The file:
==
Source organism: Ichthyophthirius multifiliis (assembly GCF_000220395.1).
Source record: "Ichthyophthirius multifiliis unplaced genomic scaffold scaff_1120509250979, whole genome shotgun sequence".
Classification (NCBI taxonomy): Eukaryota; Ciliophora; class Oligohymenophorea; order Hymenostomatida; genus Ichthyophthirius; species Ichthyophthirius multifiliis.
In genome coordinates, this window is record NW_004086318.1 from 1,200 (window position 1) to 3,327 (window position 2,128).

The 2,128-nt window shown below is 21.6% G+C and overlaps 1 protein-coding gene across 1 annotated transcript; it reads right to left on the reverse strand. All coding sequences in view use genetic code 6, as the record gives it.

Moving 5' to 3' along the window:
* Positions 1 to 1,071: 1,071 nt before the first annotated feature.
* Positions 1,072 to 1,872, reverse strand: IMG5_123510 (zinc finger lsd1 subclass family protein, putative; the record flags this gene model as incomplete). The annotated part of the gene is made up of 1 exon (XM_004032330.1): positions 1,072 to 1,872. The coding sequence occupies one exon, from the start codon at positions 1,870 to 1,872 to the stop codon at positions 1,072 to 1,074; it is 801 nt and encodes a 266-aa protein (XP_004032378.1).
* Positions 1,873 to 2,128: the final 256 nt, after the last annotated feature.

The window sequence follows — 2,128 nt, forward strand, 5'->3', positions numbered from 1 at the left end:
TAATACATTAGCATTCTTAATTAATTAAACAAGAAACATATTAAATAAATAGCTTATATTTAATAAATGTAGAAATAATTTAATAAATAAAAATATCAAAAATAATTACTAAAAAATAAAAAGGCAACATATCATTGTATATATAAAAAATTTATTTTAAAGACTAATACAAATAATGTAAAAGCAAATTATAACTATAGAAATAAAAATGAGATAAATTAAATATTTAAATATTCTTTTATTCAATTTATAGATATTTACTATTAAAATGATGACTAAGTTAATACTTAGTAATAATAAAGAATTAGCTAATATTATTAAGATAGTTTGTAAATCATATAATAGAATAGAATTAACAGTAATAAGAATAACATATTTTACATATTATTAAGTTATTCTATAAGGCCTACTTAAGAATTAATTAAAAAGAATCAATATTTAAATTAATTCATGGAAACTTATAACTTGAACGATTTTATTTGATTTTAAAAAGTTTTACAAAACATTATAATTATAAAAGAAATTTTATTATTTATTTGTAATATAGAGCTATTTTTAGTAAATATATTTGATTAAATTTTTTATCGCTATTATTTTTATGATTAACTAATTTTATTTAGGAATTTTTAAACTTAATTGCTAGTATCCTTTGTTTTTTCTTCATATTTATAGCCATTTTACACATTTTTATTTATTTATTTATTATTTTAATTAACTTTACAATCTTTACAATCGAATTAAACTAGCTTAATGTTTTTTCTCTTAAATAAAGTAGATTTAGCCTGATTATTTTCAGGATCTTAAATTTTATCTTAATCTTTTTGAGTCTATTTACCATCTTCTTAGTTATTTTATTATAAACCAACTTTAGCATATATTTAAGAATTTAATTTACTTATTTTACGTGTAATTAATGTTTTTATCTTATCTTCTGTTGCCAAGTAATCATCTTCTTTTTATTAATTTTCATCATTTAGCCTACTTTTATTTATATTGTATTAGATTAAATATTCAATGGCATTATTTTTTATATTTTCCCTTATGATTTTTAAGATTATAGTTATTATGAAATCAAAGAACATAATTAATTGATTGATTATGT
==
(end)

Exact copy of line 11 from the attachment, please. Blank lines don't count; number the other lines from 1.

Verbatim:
TAATACATTAGCATTCTTAATTAATTAAACAAGAAACATATTAAATAAATAGCTTATATTTAATAAATGTAGAAATAATTTAATAAATAAAAATATCAAAAATAATTACTAAAAAATAAAAAGGCAACATATCATTGTATATATAAAAAATTTATTTTAAAGACTAATACAAATAATGTAAAAGCAAATTATAACTATAGAAATAAAAATGAGATAAATTAAATATTTAAATATTCTTTTATTCAATTTATAGATATTTACTATTAAAATGATGACTAAGTTAATACTTAGTAATAATAAAGAATTAGCTAATATTATTAAGATAGTTTGTAAATCATATAATAGAATAGAATTAACAGTAATAAGAATAACATATTTTACATATTATTAAGTTATTCTATAAGGCCTACTTAAGAATTAATTAAAAAGAATCAATATTTAAATTAATTCATGGAAACTTATAACTTGAACGATTTTATTTGATTTTAAAAAGTTTTACAAAACATTATAATTATAAAAGAAATTTTATTATTTATTTGTAATATAGAGCTATTTTTAGTAAATATATTTGATTAAATTTTTTATCGCTATTATTTTTATGATTAACTAATTTTATTTAGGAATTTTTAAACTTAATTGCTAGTATCCTTTGTTTTTTCTTCATATTTATAGCCATTTTACACATTTTTATTTATTTATTTATTATTTTAATTAACTTTACAATCTTTACAATCGAATTAAACTAGCTTAATGTTTTTTCTCTTAAATAAAGTAGATTTAGCCTGATTATTTTCAGGATCTTAAATTTTATCTTAATCTTTTTGAGTCTATTTACCATCTTCTTAGTTATTTTATTATAAACCAACTTTAGCATATATTTAAGAATTTAATTTACTTATTTTACGTGTAATTAATGTTTTTATCTTATCTTCTGTTGCCAAGTAATCATCTTCTTTTTATTAATTTTCATCATTTAGCCTACTTTTATTTATATTGTATTAGATTAAATATTCAATGGCATTATTTTTTATATTTTCCCTTATGATTTTTAAGATTATAGTTATTATGAAATCAAAGAACATAATTAATTGATTGATTATGT